Treatment

The gold standard treatment of acute appendicitis is surgical removal of the appendix known as appendectomy. Luckily, a person can live just fine without an appendix! Surgical options include laparoscopy or open surgery and the type will be decided on by the Surgeon after assessing the patient’s condition. Painkillers and antibiotics are also given intravenously usually before, during and after the surgery.

Complications

Appendicitis can cause serious complications such as;

Appendicular mass/abscessIf the appendix is inflamed or bursts, one may develop a pocket of pus around it known as an abscess. In most cases, the abscess will be treated with antibiotics and drained first by placing a tube through one’s abdominal wall into the abscess. The tube may be left in place for a few hours or days while the infection is clearing up but ultimately one would still have surgery to remove the appendix.

Peritonitis – without treatment, the appendix can rupture/burst. The risk of this rises 48–72 hours after symptoms start. A ruptured appendix spreads the infection throughout the abdomen (peritonitis). This is life threatening and requires immediate surgery to remove the appendix and clean the abdominal cavity.

Death – The complications of appendicitis (and appendectomy) can be life threatening, only if the diagnosis has been missed and no proper treatment has been given on time. This is rare though with the evolved medical care.

If you need further advice or treatment please call 4924730, email  HYPERLINK “mailto:info@themedicscentre.co.bw” info@themedicscentre.co.bw or visit www.themedisccentre.co.bw

Antoinette Boima, MBBS, BMedSci, PgDip HIV/AIDS, Cert Aesth Med is the Managing Director of The Medics Centre in Palapye.

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A degree of common sense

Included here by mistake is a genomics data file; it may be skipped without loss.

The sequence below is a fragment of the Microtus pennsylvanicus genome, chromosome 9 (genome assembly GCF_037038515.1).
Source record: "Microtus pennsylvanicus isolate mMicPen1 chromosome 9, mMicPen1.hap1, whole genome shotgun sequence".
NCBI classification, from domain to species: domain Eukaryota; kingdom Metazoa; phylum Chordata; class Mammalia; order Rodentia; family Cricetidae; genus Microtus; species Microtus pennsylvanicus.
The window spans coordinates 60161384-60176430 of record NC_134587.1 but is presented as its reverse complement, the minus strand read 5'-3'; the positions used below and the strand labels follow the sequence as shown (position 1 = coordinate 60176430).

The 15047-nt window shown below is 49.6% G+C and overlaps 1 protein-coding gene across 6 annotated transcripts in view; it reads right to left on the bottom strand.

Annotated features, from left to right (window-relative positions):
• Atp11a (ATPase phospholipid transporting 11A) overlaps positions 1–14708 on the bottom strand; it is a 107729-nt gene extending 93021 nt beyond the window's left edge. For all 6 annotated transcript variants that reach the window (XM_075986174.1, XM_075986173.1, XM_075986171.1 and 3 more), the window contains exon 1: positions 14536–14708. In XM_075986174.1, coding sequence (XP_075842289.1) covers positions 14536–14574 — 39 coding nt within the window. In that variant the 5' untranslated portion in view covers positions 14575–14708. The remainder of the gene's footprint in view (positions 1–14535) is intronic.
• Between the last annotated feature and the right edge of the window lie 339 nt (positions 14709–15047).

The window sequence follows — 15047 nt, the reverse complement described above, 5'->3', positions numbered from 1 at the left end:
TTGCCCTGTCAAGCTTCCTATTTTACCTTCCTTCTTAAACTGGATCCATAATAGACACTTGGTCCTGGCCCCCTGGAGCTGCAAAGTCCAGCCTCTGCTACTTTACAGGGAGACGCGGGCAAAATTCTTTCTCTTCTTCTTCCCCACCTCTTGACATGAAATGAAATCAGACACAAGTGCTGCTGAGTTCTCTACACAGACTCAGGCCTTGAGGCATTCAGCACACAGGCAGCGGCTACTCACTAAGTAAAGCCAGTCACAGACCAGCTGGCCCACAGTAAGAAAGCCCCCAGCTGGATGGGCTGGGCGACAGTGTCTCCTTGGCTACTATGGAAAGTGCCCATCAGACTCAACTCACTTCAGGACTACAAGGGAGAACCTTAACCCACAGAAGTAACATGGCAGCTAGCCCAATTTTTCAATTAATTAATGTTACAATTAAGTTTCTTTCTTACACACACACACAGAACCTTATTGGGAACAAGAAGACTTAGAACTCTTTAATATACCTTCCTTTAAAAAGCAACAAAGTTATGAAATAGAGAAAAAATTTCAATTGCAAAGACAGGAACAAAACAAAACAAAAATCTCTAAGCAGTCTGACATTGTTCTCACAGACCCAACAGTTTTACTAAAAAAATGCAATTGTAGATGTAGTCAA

7th February 2022

Here’s a news item from last month you may have missed. In December 2021 the University of Staffordshire announced it would be offered a degree course in pantomime! Yes, that’s right, a degree in popular festive entertainment, the Christmas panto.

We used to have one here, put on by the Capitol Players, though it seems to have fallen away in recent times, but the spectacle is still alive and well in the UK, both in local ad-dram (amateur dramatic ) societies and on the London stage and most of the major cities, these latter productions usually featuring at least one big-draw name from the world of show business with ticket prices commensurate with the star’s salary.

In case you’re unfamiliar with the pantomime format, it consists of a raucous mixture of songs and comedy all based around a well-known fairy or folk tale. Aladdin and His Magic Lamp, Cinderella, Jack & The Beanstalk & Dick Whittington are perennial favourites but any well-known tall tale goes. There is no set script, unlike a play, and storyline is just a peg to hang a coat of contemporary, often bawdy, gags on, in what should be a rollicking production of cross dressing – there has to be at least one pantomime dame, played by a man and always a figure of fun, and a Principal Boy, ostensibly the male lead, yet played by an attractive young woman.

As an art form it can trace its roots back to 16th century Italy and the Commedia Del’Arte which used a mélange of music, dance, acrobatics along with a cast of comic stock characters so it has a long and proud theatrical tradition but you have to wonder, does that really qualify it as a suitable subject for a university? Further, what use might any degree be that can be acquired in a single year? And last but not least, how much standing does any degree have which comes from a jumped-up polytechnic, granted university status along with many of its ilk back in 1992, for reasons best known to the government of the time? Even more worrying are the stated aims of the course.

Staffordshire University claims it is a world first and the masters course is aimed at people working inside as well as outside the industry. Students on the course, due to start in September 2022, will get practical training in the art form as well as research the discipline.

“We want to see how far we can take this,” Associate Professor of Acting and Directing Robert Marsden said. The role of pantomime in the 21st Century was also going to be examined, he said, “particularly post Me Too and Black Lives Matter”. Questions including “how do we address the gender issues, how do we tell the story of Aladdin in 2021, how do we get that balance of male/female roles?” will be asked, Prof Marsden added.

Eek! Sounds like Prof. Marsden wants to rob it of both its history and its comedic aspects – well, good luck with that! Of course that isn’t the only bizarre, obscure and frankly time and money-wasting degree course available. Staying with the performing arts there’s Contemporary Circus and Physical Performance at Bath Spa University. Sounds like fun but why on earth would a circus performer need a university degree?